Data were analyzed using SAS 6.11 (SAS Institute, Inc., USA). The results are reported as means±SD or frequency (percentage). The normality of data distribution was assessed using the Kolmogorov-Smirnov test and visual analysis of histograms. The association of 6MWD with demographic and anthropometric and lung function data was determined by the Pearson correlation coefficient (r). Stepwise forward linear regression analysis was applied to identify the demographic, anthropometric, and functional independent variables explaining the 6MWD. Two regression models were estimated in this study. In the first model, only the demographic and anthropometric data (basic model) were the independent variables. In the second model, in addition to clinical data, pulmonary function parameters were also included as independent variables (final model). The backward stepwise method was performed to select independent variables in the multiple linear regression models, and only variables with P<0.10 in the bivariate analysis were retained in the basic and final models.

Calibration was verified using the calibration plot (6MWD observed vs predicted, along with regression lines showing the slope and intercept) and the limits-of-agreement (LoA) plot by Bland-Altman method. Additionally, we used one-way analysis of variance with Tukey's multiple comparison test to find any significant differences in clinical or lung function variables among the 3 obesity classes. P<0.05 was considered statistically significant.

Results

Of the 302 obese women eligible for the study, 39 were excluded for the following reasons: history of smoking >10 packs-year (n=21), history of cardiopulmonary disease (n=10), history of orthopedic or neurological disease (n=5), and reported prior hip or lower limb surgery (n=3). Thus, the evaluated sample consisted of 263 obese women.

The mean age was 41.8±11.1 years, while the mean BMI was 45±8 kg/m2. In terms of the level of physical activity assessed by the IPAQ, 172 patients were sedentary, 77 were insufficiently active, and 14 were active; none were considered “very active”. Twenty-eight patients were taking beta-blockers, 24 were taking statins, and 17 were taking oral hypoglycemic agents.

The mean 6MWD was 428.3±85.7 m; 86 (32.7%) participants walked <400 m, and 177 (67.3%) participants walked ≥400 m. Regarding lung function, 84 (31.9%) and 49 (18.6%) participants had forced vital capacity (FVC) and peak expiratory flow (PEF) <80% of predicted, respectively. Maximal inspiratory pressure (MIP) and maximal expiratory pressure (MEP) were <80% of predicted in 54 (20.5%) and 37 (14.1%) participants, respectively. Demographic data, metabolic status, comorbidities, lung function, and functional capacity are listed in Table 1.

Table 1
Demographic and anthropometric parameters, nutritional status, lung function, and functional capacity of obese women.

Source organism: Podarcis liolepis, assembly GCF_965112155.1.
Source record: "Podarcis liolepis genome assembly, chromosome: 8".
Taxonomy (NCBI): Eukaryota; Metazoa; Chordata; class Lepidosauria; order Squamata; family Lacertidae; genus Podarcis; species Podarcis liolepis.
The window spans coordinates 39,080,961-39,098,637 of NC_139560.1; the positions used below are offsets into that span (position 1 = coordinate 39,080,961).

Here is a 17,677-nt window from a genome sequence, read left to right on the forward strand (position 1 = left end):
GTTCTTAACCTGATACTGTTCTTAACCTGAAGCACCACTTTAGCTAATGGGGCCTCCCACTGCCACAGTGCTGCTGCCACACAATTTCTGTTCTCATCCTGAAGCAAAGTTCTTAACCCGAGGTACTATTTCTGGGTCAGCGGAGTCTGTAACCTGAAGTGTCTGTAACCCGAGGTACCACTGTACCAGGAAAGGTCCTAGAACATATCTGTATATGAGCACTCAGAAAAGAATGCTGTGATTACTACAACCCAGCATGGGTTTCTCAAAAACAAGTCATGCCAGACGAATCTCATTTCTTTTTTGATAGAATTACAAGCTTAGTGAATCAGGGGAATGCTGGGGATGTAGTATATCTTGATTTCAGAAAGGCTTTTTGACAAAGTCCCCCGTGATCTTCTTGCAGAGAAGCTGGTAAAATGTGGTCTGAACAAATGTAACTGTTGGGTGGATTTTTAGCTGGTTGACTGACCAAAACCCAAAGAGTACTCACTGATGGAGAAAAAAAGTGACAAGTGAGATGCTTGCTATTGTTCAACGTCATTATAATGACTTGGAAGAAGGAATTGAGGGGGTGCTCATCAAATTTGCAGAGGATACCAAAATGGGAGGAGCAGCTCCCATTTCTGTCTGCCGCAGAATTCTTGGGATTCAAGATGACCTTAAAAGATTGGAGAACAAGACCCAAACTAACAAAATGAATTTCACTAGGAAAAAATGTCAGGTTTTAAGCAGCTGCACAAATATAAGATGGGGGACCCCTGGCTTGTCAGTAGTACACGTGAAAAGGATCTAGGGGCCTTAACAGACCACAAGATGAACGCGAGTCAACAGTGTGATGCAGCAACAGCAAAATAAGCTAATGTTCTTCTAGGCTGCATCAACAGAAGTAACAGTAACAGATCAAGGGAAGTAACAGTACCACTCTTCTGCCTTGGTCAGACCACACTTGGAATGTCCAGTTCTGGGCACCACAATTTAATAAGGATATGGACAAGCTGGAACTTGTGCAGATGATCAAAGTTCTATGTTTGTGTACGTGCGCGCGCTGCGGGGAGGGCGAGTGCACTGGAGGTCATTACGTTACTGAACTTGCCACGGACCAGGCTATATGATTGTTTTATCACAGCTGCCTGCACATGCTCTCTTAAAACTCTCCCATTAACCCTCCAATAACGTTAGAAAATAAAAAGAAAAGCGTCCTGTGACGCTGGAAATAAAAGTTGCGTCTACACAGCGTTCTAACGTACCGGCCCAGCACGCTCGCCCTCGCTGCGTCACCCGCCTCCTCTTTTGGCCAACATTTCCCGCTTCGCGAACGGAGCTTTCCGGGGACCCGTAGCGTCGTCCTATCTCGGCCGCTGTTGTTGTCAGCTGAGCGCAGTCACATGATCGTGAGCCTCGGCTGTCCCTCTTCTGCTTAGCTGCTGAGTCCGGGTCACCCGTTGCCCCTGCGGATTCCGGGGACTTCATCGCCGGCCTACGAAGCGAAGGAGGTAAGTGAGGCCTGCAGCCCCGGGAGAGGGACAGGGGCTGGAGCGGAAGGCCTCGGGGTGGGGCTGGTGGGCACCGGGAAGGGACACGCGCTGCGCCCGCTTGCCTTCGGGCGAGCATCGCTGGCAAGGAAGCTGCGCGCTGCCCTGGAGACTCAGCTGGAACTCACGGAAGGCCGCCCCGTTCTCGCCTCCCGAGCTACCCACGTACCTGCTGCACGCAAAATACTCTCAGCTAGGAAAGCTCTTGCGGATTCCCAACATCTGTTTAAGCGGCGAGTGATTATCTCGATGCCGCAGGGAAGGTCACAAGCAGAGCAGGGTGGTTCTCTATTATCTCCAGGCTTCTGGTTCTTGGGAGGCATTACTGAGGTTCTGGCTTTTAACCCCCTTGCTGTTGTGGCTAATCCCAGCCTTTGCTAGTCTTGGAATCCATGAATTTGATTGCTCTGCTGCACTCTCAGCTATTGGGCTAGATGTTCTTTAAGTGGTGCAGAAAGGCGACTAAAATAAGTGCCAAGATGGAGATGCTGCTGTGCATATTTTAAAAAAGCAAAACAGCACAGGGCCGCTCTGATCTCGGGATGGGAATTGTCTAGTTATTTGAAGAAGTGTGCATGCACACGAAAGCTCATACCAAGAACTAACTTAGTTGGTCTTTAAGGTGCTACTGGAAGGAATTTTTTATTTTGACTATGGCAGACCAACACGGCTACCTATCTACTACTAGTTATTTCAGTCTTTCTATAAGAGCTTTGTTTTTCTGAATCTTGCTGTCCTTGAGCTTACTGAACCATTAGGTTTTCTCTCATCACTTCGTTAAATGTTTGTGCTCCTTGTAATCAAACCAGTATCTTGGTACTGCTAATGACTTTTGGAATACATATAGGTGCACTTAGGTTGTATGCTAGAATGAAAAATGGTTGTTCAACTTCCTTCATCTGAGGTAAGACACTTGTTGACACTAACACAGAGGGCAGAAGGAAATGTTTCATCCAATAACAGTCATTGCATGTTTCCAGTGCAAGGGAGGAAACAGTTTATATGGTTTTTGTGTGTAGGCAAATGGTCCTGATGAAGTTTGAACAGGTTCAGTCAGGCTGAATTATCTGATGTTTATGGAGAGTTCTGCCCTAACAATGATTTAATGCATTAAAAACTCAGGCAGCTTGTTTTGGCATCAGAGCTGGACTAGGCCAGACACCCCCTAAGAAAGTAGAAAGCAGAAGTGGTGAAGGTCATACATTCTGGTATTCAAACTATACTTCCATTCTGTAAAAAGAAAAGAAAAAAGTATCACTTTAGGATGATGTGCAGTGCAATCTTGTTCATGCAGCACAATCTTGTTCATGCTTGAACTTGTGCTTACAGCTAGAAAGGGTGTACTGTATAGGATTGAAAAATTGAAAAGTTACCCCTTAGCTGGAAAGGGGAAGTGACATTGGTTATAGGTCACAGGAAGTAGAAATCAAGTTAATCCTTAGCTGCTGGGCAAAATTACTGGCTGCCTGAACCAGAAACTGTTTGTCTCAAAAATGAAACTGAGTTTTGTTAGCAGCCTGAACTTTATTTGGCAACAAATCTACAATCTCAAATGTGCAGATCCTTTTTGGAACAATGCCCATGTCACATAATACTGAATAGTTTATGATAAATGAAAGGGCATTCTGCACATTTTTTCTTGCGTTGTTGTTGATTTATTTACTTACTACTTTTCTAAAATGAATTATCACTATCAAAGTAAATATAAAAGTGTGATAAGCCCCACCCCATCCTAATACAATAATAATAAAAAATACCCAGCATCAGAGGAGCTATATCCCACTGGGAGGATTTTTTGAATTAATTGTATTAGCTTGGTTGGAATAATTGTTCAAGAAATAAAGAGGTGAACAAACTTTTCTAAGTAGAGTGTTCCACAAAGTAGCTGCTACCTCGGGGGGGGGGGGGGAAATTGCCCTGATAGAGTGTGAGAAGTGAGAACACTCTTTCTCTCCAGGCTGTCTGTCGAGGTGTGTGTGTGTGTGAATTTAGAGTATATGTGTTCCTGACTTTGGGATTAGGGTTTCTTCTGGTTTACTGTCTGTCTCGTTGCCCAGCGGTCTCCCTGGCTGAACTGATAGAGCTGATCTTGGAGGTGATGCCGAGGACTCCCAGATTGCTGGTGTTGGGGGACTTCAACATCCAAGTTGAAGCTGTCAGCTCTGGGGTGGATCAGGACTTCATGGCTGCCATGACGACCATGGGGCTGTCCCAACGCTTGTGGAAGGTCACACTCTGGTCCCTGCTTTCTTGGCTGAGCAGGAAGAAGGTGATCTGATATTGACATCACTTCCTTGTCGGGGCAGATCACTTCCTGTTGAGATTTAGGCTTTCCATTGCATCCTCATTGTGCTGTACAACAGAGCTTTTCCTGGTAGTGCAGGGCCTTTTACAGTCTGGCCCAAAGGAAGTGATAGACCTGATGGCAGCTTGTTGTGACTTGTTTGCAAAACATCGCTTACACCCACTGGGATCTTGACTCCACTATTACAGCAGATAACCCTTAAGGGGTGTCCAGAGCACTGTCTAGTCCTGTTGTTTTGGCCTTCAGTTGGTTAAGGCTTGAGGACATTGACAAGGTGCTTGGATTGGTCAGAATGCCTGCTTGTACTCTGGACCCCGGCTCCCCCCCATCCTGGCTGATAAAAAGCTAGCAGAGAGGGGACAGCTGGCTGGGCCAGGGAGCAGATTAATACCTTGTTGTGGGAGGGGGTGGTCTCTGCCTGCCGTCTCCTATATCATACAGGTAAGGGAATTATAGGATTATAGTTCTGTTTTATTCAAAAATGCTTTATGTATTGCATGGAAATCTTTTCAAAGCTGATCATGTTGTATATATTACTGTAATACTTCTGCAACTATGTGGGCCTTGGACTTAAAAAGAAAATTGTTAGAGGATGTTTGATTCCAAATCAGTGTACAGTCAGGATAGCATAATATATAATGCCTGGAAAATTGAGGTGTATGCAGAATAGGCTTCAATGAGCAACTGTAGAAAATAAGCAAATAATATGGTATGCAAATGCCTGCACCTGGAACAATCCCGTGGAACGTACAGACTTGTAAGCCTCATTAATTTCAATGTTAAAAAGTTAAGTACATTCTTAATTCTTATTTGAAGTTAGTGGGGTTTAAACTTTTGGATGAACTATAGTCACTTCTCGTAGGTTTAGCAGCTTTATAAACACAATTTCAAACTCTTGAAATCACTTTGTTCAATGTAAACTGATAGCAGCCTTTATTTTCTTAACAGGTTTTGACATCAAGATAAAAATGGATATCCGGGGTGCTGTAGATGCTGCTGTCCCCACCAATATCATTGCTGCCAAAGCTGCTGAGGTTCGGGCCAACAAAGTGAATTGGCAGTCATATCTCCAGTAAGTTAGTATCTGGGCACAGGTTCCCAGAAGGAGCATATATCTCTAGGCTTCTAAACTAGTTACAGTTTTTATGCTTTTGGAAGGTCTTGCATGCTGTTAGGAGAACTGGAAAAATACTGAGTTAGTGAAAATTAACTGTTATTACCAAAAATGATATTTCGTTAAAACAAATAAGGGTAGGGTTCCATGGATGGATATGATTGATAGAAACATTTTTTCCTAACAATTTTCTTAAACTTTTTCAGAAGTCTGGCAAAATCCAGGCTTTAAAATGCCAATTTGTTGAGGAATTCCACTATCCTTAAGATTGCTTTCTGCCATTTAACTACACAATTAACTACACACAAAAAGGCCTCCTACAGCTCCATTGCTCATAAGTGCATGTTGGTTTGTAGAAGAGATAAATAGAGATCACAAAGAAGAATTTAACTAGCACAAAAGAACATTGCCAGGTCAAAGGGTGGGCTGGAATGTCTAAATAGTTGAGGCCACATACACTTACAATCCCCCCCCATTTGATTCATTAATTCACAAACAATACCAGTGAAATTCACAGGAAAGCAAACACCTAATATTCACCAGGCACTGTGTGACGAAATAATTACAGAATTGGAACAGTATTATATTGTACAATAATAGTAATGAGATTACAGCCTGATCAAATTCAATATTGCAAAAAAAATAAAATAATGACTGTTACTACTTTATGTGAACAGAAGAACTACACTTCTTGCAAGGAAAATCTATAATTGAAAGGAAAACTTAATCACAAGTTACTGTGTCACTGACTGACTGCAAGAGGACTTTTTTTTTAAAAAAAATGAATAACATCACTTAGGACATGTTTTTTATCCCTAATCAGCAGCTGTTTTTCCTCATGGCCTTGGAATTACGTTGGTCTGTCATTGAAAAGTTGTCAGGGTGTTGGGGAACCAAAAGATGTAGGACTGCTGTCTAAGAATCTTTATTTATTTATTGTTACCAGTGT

We compared the data on lung function and functional capacity among the 3 obesity classes. There were significant differences in FVC values (class I = 104.8±14 vs class II = 89.2±16.6 vs class III = 87±17.4% of predicted), with class I significantly different from class II (P<0.01) and class III (P<0.001). There were significant differences in 6MWD values (class I = 585.8±112.9 vs class II = 430.1±73.8 vs class III = 417.3±76.4 m), with class I significantly different from class II (P<0.0001) and class III (P<0.0001).

Finally, we investigated the associations between 6MWD and demographic parameters, metabolic status, and lung function (Table 2 and Figure 1). The 6MWD was positively correlated with height (r=0.319, P<0.0001), FVC (r=0.443, P<0.0001), PEF (r=0.278, P<0.0001), MIP (r=0.326, P<0.0001), and MEP (r=0.259, P<0.0001). The 6MWD correlated negatively with age (r=-0.281, P<0.0001), weight (r=-0.370, P<0.0001), and BMI (r=-0.561, P<0.0001). In the multiple linear regression, BMI and age were the independent predictive variables for 6MWD in the basic model, explaining 34% of its variability. BMI, FVC, age, and MIP were the independent predictive variables for 6MWD in the final model, explaining 41% of its variability (Table 3). Therefore, the reference equation including lung function (final model) was as follows: 6MWD (m) = 513.6 - (4.439×BMIkg/m2) + (1.136×FVC%predicted) - (1.048×ageyrs) + (0.544 × MIP%predicted); R2=0.41 (standard error of the regression coefficient=51.8 m).

Figure 1
Relationship of the 6-min walk distance (6MWD) with (A) body mass index (BMI, r=-0.561, P<0.0001), (B) forced vital capacity (FVC, r=0.443, P<0.0001), (C) age (r=-0.281, P<0.0001), (D) maximal inspiratory pressure (MIP, r=0.326, P<0.0001), (E) maximal expiratory pressure (MEP, r=0.259, P<0.0001), and (F) peak expiratory flow (PEF, r=0.278, P<0.0001).
Table 2
Pearson's correlation coefficients for the 6-min walk distance (6MWD) with demographic parameters, nutritional status, and lung function.
Table 3
Independent linear models for the 6-min walk distance using demographic and anthropometric parameters, nutritional status, and lung function.

Regarding the calibration of the regression model, no clearly evident relationship was detected between the differences (bias) and the mean (given by the straight line), and the fitted line had a lower slope in relation to the main diagonal (Figure 2). Based on the Bland-Altman plot (Figure 3), it was noted that the vast majority of differences were within the LoA, with a random distribution over the mean values in the range of highest concentration (350 to 500 m). However, a slight bias was observed for high and low values of distance covered. The mean difference was zero with a standard deviation of 65 m, and the corresponding 95% lower and upper agreement limits were -128 and +128 m, respectively.

Figure 2